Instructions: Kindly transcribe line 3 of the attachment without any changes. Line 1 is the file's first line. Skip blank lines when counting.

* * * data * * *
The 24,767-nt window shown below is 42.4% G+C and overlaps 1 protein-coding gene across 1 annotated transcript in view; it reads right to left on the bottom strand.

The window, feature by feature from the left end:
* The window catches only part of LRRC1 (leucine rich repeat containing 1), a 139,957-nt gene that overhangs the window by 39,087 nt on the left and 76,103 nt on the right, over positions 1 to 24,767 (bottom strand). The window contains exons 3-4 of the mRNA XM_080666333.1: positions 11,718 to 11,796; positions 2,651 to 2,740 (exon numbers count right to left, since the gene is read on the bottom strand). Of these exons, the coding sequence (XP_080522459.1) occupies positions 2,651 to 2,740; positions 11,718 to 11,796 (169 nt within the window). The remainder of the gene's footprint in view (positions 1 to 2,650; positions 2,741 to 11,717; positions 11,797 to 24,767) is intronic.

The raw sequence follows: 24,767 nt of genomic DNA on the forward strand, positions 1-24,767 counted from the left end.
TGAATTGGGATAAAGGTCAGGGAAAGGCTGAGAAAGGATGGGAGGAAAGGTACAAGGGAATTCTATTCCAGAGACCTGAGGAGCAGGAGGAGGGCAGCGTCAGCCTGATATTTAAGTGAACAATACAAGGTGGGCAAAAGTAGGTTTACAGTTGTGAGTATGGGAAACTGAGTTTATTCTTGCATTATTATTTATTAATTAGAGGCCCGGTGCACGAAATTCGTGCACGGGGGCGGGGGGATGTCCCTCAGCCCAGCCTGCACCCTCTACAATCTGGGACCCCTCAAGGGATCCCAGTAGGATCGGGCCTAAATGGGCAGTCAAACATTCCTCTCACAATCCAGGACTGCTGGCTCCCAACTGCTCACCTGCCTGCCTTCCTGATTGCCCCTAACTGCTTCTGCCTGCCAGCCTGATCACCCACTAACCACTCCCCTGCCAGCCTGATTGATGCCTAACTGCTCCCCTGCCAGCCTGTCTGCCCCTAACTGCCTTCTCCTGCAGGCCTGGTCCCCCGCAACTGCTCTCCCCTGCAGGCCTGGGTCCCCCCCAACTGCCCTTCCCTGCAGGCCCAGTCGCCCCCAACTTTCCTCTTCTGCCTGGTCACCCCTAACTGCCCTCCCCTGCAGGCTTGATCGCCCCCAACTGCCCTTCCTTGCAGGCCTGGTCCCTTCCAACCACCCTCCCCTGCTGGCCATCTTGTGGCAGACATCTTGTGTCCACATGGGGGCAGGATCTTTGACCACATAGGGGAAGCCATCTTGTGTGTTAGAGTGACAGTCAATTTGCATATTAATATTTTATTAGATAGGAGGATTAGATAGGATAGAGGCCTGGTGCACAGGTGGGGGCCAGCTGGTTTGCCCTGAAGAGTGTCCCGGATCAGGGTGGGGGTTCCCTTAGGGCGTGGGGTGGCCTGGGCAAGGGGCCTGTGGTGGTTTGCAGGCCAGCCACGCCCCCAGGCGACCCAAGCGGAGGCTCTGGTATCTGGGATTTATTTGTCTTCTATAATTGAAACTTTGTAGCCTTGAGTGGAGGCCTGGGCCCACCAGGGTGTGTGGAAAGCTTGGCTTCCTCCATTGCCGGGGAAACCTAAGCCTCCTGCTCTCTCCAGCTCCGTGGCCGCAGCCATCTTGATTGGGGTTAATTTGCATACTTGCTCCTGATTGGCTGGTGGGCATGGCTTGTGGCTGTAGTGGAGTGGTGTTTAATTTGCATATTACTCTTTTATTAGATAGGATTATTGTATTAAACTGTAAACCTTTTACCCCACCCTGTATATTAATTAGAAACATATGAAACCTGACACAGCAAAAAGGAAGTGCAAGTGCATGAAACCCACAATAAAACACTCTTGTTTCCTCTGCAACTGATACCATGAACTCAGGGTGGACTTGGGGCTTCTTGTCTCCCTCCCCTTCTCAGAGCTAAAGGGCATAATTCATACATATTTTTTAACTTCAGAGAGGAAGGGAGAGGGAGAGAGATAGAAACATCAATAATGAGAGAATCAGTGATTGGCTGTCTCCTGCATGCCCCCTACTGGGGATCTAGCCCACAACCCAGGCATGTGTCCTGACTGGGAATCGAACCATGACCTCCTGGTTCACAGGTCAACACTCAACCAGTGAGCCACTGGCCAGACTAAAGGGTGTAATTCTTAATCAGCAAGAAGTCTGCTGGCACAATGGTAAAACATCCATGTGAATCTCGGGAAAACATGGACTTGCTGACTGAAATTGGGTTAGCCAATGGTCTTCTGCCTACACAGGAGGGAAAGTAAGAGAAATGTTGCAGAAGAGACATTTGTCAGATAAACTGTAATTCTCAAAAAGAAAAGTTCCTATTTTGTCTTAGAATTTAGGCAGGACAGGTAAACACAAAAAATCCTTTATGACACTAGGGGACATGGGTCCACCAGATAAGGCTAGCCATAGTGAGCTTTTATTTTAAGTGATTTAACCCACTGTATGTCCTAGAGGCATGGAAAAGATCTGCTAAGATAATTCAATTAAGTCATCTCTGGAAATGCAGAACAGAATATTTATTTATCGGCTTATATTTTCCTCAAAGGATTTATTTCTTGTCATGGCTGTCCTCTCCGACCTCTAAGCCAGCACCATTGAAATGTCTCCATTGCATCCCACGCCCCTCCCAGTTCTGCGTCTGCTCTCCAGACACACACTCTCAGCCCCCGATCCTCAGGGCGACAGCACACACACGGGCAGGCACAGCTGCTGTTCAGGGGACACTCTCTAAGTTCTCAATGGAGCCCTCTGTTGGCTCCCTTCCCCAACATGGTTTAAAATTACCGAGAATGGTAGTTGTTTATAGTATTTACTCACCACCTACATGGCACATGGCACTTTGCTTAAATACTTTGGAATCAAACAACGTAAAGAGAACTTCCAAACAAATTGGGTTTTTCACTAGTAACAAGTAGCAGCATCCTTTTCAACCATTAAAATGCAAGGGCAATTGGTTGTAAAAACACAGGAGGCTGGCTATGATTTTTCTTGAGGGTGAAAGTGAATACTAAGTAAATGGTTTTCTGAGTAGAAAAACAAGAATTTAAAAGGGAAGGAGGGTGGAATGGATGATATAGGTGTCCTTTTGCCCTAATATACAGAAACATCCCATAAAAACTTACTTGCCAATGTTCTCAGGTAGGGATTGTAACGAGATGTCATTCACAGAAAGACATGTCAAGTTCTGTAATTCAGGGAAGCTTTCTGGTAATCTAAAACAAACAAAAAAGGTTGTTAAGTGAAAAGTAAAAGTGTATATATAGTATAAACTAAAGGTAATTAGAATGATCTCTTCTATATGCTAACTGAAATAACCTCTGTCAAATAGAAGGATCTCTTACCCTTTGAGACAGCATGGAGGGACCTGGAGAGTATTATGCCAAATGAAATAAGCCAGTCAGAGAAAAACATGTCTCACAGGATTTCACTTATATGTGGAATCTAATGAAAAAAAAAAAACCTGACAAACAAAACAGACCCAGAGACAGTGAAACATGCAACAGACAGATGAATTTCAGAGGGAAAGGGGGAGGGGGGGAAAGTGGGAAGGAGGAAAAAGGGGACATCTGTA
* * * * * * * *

* The window catches only part of LRRC1 (leucine rich repeat containing 1), a 139,957-nt gene that overhangs the window by 39,087 nt on the left and 76,103 nt on the right, over positions 1 to 24,767 (bottom strand). The window contains exons 3-4 of the mRNA XM_080666333.1: positions 11,718 to 11,796; positions 2,651 to 2,740 (exon numbers count right to left, since the gene is read on the bottom strand). Of these exons, the coding sequence (XP_080522459.1) occupies positions 2,651 to 2,740; positions 11,718 to 11,796 (169 nt within the window). The remainder of the gene's footprint in view (positions 1 to 2,650; positions 2,741 to 11,717; positions 11,797 to 24,767) is intronic.